Why Ursula LeGuin Was Unique

We live in capitalism. Its power seems inescapable. So did the divine right of kings. Any human power can be resisted and changed by human beings. Resistance and change often begin in art, and very often in our art, the art of words. — Ursula K. Le Guin

I hate writing two obituary blogs back to back, and some people might think that I’m shorting some of the other people who’ve  died today – a couple of musicians, and a writer of  horror novels – but Ursula LeGuin was important to me.

She wrote The Dispossessed, which is a rare thing among  science fiction novels.  It  was a political science fiction novel.  Not the only one ever, I suppose.  It’s in  the  same category as 1984 and Brave New World, and pretty much nothing else.  Heinlein’s libertarian leanings were clear in his work, but he was still just writing science fiction.  Asimov stayed as far away from politics as he could.  Sure, there were good guys and bad  guys, but the emphasis was on the science and there wasn’t a great deal  of nuance.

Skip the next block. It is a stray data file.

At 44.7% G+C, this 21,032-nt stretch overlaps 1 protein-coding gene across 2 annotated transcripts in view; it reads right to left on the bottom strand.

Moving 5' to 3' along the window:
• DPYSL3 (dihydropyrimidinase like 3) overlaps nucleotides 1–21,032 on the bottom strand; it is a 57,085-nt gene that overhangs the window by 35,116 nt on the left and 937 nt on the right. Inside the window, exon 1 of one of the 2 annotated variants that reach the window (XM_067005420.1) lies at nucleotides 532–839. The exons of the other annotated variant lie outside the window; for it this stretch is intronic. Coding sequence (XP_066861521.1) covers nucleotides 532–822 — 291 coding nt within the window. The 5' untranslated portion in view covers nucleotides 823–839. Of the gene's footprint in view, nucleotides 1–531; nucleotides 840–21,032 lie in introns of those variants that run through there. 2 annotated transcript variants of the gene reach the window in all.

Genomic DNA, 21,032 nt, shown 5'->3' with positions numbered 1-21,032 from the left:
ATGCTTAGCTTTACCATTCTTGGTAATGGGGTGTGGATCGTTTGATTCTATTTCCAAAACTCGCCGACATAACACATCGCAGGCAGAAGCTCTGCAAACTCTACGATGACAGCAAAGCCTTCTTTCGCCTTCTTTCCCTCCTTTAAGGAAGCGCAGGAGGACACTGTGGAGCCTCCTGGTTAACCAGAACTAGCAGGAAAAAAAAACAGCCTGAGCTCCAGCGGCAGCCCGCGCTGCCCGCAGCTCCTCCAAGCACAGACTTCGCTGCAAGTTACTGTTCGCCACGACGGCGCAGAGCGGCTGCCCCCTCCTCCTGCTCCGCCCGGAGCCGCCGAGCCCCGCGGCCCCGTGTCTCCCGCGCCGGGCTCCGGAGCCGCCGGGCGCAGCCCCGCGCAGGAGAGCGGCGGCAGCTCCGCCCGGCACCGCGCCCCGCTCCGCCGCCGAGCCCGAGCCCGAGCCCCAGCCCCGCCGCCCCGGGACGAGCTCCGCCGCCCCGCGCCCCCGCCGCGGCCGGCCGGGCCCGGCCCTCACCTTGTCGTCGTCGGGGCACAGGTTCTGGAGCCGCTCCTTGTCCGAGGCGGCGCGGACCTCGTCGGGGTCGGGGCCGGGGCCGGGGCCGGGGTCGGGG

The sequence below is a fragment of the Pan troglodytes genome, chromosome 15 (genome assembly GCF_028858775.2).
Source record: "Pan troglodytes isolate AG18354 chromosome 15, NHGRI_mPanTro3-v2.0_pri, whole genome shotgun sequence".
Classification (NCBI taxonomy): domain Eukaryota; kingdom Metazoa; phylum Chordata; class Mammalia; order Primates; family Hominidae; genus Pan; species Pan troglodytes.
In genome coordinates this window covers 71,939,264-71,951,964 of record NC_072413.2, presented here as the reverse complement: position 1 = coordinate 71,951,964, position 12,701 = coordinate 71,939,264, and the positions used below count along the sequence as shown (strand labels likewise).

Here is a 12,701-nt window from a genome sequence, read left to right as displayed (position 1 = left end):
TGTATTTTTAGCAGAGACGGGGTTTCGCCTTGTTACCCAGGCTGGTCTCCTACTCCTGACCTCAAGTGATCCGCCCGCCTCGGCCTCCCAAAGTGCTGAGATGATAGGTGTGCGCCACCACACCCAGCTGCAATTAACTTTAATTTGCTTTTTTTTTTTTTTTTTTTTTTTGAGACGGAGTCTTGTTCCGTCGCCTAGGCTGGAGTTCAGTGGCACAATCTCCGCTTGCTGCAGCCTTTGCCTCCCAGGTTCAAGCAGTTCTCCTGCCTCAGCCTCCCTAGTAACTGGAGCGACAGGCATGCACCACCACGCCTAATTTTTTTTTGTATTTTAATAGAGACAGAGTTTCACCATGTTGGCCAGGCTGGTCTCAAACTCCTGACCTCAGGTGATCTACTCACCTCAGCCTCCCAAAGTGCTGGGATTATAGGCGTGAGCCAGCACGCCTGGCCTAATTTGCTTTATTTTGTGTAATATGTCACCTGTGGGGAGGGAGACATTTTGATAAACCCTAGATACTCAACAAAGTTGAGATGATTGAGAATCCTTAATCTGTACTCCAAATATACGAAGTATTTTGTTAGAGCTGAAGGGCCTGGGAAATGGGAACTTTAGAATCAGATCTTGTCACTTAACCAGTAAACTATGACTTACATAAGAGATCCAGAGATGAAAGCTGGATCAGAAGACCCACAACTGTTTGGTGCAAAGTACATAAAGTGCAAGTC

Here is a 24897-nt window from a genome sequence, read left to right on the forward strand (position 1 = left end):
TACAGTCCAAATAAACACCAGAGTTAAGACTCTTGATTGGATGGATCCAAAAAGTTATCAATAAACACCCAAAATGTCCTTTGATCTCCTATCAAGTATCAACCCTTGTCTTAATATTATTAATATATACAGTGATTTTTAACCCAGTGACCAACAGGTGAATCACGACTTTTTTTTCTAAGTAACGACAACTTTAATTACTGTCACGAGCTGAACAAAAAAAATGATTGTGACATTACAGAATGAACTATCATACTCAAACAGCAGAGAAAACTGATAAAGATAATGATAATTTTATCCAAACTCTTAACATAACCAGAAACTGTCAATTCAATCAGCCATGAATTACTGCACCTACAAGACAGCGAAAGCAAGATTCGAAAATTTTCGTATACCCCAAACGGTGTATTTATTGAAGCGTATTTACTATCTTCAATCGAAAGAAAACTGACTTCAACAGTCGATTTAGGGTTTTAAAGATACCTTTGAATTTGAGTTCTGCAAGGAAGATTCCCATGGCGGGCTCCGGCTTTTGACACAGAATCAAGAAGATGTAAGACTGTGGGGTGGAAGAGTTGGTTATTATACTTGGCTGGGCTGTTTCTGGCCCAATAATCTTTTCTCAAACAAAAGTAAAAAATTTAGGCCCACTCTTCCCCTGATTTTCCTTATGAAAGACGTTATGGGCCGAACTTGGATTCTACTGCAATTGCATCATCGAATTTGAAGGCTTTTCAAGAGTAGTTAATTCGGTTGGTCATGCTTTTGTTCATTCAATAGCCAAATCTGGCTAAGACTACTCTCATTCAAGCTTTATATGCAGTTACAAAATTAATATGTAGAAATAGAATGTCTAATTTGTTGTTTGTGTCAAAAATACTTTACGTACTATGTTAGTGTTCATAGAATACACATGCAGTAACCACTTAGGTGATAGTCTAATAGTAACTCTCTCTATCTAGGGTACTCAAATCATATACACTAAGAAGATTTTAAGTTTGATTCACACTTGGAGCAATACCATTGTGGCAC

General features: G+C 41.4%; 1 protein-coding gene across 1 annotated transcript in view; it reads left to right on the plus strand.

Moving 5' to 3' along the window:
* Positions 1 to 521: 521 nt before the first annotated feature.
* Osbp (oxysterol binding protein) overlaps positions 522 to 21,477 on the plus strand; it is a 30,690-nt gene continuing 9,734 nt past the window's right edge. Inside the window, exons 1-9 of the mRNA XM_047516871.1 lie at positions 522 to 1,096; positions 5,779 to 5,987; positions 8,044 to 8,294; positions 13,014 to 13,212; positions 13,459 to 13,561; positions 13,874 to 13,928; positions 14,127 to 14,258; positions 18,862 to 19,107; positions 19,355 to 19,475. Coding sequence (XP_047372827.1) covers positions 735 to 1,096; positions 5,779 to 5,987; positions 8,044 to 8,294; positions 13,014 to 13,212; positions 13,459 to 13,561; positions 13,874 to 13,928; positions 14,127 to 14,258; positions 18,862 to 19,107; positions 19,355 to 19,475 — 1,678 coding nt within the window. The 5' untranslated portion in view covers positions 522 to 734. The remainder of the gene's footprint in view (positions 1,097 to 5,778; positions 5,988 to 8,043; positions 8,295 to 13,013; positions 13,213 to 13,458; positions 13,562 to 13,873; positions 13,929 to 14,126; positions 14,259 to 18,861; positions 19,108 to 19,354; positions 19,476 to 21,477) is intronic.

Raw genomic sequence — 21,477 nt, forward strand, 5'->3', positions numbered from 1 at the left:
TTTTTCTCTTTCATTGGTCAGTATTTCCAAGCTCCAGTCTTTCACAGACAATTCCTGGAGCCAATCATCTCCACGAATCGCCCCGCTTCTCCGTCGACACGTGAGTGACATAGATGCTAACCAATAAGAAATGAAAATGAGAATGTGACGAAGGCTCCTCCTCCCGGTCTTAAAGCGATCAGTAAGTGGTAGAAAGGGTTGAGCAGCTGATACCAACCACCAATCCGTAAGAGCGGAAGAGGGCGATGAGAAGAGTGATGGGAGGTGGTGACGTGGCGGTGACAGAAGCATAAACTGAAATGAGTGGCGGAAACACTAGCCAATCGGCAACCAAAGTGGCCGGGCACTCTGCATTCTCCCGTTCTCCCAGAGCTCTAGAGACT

LeGuin took the twin planets of Urras and Annares, and used them to compare our own society with an anarchist utopia.  But, she was  honest  about it and the anarchist utopia had  some  problems, too.  A lot of thought went  into the writing, you  could tell, and a lot of  thoughts  came out  of  it.  It sure made me think, and I’m sure millions of other readers, too.

Then, there was The Lathe of Heaven, which was a great study in alternative universes.  Wish for a  world in  which there’s no racism, and you  get a world in which there are no races, and no rock and roll.

She was an extremely prolific writer, and I’ve just scratched the surface.  I think I’m going to have to read a couple more of her books, now that she’s gone.  I owe her that much.

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